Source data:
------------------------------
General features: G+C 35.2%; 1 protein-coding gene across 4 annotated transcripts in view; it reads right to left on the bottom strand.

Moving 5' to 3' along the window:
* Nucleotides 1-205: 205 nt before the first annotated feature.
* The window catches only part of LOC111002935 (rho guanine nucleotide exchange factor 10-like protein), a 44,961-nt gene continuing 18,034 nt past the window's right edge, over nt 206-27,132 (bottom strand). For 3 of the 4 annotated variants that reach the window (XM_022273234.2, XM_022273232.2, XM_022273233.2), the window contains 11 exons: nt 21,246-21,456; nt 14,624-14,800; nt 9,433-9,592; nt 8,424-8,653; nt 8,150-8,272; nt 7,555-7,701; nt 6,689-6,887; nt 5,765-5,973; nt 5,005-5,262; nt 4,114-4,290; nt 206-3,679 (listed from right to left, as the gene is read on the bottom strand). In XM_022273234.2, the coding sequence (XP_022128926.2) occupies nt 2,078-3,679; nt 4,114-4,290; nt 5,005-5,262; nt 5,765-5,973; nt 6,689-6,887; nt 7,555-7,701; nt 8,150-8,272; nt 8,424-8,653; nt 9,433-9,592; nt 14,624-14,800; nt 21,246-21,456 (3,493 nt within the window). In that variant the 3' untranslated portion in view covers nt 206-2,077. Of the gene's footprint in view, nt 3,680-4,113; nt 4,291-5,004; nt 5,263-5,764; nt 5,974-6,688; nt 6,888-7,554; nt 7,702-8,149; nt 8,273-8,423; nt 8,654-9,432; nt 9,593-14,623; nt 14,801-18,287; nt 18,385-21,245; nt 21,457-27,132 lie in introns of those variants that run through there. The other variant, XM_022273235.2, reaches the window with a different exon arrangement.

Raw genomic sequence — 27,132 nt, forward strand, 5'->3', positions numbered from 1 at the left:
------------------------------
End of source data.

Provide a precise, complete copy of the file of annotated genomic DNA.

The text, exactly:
General features: G+C 35.2%; 1 protein-coding gene across 4 annotated transcripts in view; it reads right to left on the bottom strand.

Moving 5' to 3' along the window:
* Nucleotides 1-205: 205 nt before the first annotated feature.
* The window catches only part of LOC111002935 (rho guanine nucleotide exchange factor 10-like protein), a 44,961-nt gene continuing 18,034 nt past the window's right edge, over nt 206-27,132 (bottom strand). For 3 of the 4 annotated variants that reach the window (XM_022273234.2, XM_022273232.2, XM_022273233.2), the window contains 11 exons: nt 21,246-21,456; nt 14,624-14,800; nt 9,433-9,592; nt 8,424-8,653; nt 8,150-8,272; nt 7,555-7,701; nt 6,689-6,887; nt 5,765-5,973; nt 5,005-5,262; nt 4,114-4,290; nt 206-3,679 (listed from right to left, as the gene is read on the bottom strand). In XM_022273234.2, the coding sequence (XP_022128926.2) occupies nt 2,078-3,679; nt 4,114-4,290; nt 5,005-5,262; nt 5,765-5,973; nt 6,689-6,887; nt 7,555-7,701; nt 8,150-8,272; nt 8,424-8,653; nt 9,433-9,592; nt 14,624-14,800; nt 21,246-21,456 (3,493 nt within the window). In that variant the 3' untranslated portion in view covers nt 206-2,077. Of the gene's footprint in view, nt 3,680-4,113; nt 4,291-5,004; nt 5,263-5,764; nt 5,974-6,688; nt 6,888-7,554; nt 7,702-8,149; nt 8,273-8,423; nt 8,654-9,432; nt 9,593-14,623; nt 14,801-18,287; nt 18,385-21,245; nt 21,457-27,132 lie in introns of those variants that run through there. The other variant, XM_022273235.2, reaches the window with a different exon arrangement.

Raw genomic sequence — 27,132 nt, forward strand, 5'->3', positions numbered from 1 at the left: